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From reading your posts you may very well be overdoing it. Pushing yourself is not good IMO. The neurologist I see recommended this which ended in a ER visit and one angry ER doctor. ER doctor told me my return to work was too early and was not happy with the nuero. BTW early in my recovery my employer pushed very aggressively to keep me at work. That ended with two ER visits and a three day hospital stay.

How is your safety net? Can your family and or friends help? While food is nice what you need is help with the running around, cleaning... Also trying to manage all the health care is too stressful. One thing I feel helped me most was the two months straight of my just seating in a recliner looking out my back window ALL DAY LONG. So lots of very low stimulation and no physical activity. Either my wife or father in law drove me around and was present for all visits.

Even then there were times I was on the verge of breaking down. It is not uncommon to have a psychiatrist on your health care team for PCS. It is your brain that is injured and yet we try to rationalize with said injured organ. It is like running a marathon on a broken leg. Not a good idea.

Hope you feel better soon We know and feel your pain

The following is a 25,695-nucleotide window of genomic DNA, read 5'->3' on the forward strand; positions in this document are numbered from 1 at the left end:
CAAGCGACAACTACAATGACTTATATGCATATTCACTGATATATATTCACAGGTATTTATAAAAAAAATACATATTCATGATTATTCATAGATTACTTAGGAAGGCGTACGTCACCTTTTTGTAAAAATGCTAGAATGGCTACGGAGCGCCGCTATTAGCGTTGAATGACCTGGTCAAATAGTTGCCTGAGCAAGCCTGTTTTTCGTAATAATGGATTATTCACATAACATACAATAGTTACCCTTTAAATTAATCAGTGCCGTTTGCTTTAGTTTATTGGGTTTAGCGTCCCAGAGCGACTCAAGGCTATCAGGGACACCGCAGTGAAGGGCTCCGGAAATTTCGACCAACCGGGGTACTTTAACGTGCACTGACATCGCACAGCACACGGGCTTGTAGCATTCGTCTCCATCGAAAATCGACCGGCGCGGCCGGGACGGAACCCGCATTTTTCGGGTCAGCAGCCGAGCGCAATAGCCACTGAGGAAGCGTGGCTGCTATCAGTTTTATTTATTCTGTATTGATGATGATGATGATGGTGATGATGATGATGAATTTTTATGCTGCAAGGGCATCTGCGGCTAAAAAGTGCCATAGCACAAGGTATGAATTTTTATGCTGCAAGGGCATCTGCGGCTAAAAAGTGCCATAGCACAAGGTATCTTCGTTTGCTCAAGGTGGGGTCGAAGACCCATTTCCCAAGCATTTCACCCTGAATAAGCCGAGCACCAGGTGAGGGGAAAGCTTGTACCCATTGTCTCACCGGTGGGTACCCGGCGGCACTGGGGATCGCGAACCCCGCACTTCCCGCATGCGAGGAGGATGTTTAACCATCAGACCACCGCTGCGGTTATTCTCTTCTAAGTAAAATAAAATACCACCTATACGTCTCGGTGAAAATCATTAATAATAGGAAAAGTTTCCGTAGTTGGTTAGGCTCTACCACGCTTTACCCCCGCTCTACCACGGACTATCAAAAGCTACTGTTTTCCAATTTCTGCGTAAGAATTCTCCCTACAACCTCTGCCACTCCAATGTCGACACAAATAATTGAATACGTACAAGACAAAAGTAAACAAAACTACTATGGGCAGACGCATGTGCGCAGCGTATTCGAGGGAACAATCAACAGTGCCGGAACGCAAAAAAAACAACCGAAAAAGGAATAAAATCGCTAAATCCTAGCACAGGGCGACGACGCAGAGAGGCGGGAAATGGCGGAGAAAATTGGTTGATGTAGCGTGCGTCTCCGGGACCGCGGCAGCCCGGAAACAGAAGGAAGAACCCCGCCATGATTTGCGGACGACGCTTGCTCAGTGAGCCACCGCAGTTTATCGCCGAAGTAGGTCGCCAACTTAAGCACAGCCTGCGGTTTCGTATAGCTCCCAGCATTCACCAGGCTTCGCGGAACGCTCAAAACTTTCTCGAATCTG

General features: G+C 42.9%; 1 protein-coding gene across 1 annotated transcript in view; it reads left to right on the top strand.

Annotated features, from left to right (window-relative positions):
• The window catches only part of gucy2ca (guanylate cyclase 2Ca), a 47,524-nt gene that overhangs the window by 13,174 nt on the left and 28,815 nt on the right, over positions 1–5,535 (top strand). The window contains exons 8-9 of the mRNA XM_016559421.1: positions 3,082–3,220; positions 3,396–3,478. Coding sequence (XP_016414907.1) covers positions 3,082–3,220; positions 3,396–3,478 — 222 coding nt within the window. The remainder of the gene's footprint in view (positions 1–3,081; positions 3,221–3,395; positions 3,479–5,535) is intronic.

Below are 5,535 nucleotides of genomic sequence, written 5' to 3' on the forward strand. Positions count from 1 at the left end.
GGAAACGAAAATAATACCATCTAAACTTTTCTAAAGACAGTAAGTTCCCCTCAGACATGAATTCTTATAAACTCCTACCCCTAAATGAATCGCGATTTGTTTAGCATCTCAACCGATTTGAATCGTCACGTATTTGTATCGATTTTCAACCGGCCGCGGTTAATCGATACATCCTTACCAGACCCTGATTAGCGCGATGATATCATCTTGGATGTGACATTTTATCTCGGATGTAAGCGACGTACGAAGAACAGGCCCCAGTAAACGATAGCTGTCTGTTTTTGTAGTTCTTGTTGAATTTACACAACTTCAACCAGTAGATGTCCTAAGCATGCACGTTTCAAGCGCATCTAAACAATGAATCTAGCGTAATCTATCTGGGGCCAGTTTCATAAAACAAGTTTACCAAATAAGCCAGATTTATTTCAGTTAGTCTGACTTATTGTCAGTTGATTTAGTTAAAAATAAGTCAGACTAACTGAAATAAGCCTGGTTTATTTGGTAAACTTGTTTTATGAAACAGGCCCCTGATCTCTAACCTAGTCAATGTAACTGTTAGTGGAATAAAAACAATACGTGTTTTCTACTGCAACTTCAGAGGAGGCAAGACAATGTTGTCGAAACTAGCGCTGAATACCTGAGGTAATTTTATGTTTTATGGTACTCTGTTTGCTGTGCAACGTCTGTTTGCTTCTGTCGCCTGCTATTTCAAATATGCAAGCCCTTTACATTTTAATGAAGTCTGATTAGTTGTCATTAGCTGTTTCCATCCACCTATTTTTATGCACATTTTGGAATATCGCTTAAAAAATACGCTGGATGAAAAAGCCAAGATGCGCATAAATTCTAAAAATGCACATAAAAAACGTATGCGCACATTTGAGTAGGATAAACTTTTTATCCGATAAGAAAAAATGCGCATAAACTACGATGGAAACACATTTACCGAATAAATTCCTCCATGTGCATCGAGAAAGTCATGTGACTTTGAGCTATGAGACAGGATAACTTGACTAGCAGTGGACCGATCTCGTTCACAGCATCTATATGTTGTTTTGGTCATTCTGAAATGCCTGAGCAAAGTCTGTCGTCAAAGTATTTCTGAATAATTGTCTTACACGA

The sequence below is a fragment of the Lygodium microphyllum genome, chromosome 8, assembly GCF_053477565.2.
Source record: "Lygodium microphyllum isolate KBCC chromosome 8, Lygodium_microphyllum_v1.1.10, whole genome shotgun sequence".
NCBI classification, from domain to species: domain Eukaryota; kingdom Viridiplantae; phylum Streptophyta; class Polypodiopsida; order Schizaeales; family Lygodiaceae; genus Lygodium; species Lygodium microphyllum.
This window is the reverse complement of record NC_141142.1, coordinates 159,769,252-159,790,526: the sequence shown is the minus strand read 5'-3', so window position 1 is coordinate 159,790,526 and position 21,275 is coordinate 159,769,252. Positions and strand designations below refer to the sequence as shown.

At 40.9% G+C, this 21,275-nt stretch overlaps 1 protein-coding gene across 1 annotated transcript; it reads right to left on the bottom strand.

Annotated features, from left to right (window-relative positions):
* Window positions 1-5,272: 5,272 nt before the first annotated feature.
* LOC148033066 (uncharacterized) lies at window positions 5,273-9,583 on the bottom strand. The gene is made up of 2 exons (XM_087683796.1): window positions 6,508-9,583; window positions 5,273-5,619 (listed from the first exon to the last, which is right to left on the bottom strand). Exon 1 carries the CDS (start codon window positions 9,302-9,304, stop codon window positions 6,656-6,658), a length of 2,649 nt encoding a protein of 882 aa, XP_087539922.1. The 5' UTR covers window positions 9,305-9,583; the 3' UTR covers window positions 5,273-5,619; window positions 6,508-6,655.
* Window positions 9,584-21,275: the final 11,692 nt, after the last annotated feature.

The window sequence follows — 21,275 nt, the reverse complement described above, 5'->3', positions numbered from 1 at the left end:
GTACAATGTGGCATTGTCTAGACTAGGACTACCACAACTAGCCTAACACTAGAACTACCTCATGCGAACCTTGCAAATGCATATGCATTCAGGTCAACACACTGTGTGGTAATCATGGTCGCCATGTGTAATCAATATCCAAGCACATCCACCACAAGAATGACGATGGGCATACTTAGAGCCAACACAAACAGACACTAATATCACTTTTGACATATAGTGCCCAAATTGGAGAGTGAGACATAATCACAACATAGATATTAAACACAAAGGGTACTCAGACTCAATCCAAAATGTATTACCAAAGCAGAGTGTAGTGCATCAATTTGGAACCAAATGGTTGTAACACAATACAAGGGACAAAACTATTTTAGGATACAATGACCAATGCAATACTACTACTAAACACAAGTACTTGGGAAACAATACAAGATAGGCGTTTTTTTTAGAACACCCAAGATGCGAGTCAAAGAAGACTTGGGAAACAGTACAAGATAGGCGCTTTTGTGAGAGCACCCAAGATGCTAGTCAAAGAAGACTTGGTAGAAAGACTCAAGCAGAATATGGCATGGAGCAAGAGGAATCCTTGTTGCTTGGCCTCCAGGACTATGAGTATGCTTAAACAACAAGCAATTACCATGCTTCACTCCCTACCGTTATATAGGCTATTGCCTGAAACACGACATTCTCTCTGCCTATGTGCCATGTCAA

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To see the divine in the moment.
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Unread 11-14-2012, 09:50 PM   #18
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Sara,

I believe one of the worst things someone with PCS can do is try to compare themselves with others or try to collect time lines of others recovery. As the saying goes, If you have seen one brain injury, you have seen ONE brain injury. Every brain injury is different.

The only things that are the same are the needs for proper nutrition, quiet rest, and avoiding stress and over-stimulation. Recovery may take 6 weeks, 6 months or 3 years with what appears to be the exact same brain injury.

Anxiety and stress are the worst things for brain recovery. You have not yet replied with your daily activity regimen. You may be doing too much.

Women often struggle to recover because they have so many social contacts they are trying to maintain and other duties and activities they feel they must complete. The quiet rest is the most important issue to consider. Plus, there is no way to look at recovery from a day to day perspective. Recovery is better looked at as week to week trends. It is important to look back at activities the days before a bad day. One might get busy because they are having a good day and then the next day, they wake up a zombie. Relapse is almost always delayed by a day or so.

Are you consuming caffeine, alcohol, MSG, diet sweeteners, ,etc? Taking any other stimulants like energy drinks, etc. These are all small parts of the big picture.

And like I asked previously, what is your daily activity list like?

We can help you with sound advice. Comparing yourself to others recovery is not sound.

PCS Mikey took 3 years to recover to a functional level. I have never recovered the critical functions to live a normal life even after 12 years. My case may be extreme but I have learned tons over the past 40 years as I built up a history of head impacts. I can chart the recover from each and the functions that returned to less than full levels after each head injury.